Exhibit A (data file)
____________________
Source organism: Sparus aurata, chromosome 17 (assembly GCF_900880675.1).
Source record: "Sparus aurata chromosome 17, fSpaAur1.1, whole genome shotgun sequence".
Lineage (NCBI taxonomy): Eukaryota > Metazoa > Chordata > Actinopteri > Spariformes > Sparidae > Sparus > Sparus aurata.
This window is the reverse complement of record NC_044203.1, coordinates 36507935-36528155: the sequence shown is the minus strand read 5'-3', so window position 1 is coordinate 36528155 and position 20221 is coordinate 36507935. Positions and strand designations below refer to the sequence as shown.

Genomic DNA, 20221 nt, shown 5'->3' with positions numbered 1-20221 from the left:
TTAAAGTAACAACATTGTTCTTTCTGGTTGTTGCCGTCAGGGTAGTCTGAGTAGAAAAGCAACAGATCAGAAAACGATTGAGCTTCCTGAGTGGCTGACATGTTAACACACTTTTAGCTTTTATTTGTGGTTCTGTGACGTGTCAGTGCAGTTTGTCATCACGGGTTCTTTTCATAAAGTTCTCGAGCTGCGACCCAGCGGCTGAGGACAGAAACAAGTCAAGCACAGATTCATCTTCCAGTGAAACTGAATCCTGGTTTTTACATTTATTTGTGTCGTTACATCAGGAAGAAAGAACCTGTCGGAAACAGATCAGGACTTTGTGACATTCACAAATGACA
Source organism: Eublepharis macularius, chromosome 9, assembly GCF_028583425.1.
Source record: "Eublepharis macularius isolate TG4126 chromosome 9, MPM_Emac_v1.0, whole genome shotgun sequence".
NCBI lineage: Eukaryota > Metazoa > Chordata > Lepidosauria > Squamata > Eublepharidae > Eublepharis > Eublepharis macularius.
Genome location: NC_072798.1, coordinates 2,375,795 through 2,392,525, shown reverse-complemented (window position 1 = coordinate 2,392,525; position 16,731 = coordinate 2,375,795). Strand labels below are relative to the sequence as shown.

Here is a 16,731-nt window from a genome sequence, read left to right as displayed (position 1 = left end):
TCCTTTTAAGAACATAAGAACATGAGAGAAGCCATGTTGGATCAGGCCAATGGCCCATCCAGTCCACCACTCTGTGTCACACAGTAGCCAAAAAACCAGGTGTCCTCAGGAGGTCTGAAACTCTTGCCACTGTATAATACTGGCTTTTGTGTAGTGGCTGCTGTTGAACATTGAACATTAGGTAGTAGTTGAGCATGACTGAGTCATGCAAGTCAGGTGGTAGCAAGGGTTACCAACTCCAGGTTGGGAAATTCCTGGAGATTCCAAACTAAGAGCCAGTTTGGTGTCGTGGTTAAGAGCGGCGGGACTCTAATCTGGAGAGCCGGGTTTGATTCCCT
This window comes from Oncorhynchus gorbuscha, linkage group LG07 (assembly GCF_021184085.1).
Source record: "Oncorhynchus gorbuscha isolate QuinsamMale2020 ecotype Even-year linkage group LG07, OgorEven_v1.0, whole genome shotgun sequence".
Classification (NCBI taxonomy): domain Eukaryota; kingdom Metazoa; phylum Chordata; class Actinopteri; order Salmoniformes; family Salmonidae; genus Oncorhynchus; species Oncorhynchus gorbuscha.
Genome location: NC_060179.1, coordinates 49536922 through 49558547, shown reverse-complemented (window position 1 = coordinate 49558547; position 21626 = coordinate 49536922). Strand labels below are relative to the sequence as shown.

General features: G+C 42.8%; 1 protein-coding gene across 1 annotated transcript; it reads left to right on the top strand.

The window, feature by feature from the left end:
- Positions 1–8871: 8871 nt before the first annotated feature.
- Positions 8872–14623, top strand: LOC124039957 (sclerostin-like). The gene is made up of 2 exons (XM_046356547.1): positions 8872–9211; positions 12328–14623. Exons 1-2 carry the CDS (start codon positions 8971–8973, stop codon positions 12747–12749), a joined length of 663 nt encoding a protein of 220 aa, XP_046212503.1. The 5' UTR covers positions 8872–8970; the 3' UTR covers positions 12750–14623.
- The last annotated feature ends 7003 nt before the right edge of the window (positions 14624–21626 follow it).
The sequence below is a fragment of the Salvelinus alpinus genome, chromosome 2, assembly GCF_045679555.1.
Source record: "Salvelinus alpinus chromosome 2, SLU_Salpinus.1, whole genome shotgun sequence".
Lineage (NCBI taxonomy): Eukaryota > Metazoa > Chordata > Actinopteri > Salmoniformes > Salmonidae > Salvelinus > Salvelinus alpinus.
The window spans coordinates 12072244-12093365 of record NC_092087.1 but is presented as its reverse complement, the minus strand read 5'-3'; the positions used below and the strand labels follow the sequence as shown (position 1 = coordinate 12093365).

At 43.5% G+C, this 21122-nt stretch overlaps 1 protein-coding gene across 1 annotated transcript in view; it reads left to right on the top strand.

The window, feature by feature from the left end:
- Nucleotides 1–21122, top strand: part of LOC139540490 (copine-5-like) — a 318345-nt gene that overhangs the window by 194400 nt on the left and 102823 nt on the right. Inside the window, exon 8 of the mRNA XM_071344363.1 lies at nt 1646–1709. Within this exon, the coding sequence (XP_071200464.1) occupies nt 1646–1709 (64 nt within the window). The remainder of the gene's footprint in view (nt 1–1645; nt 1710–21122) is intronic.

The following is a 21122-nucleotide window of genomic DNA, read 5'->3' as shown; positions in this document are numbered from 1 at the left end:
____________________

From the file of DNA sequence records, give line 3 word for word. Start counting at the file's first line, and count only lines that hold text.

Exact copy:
Lineage (NCBI taxonomy): Eukaryota > Metazoa > Chordata > Actinopteri > Spariformes > Sparidae > Sparus > Sparus aurata.